“Dear OWL Mail”: Reshaping our stories about writers and writers' concerns

Cristyn L Elder, Purdue University


Much of the literature in the field of rhetoric and composition narrates the stories of writers and their writing as told by teachers, administrators, and researchers. In an effort to bring writers' voices to the forefront of these stories, this empirical study examines the types of questions and concerns writers have about writing as submitted through Purdue University's OWL Mail. This dissertation examines OWL Mail users' inquiries submitted from 2006 to 2010 and identifies 60 different question types and the frequency with which they are asked. Demographic data by question type is also collected. This study categorizes users' inquiries into the following top nine question types: Documentation Style, Grammar, Beyond the Scope of OWL Mail, Format, Genre, Punctuation, Word choice/form/usage, Unclear, and Resources. The final chapter describes the implications of these results and how they might shape our pedagogical and research practices in the writing center, online, and in the composition classroom. These implications will help to reshape the stories we tell about writers and their writing.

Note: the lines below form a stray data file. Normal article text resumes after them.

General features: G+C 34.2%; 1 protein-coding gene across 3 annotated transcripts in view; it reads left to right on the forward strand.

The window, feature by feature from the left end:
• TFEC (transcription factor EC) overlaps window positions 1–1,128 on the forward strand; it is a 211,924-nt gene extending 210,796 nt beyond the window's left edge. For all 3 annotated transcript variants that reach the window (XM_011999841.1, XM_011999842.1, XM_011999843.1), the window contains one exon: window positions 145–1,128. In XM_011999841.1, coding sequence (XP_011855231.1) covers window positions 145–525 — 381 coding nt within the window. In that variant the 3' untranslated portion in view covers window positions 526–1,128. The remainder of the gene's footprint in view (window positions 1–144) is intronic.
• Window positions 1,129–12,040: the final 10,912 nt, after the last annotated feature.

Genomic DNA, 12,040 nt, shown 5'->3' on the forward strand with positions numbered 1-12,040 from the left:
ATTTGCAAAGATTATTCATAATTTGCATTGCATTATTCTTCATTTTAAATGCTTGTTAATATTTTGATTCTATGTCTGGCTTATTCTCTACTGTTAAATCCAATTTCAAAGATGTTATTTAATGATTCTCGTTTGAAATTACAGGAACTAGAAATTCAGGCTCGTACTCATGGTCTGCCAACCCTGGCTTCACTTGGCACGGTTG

Weiser, Purdue University.

Subject Area

Rhetoric|Higher education

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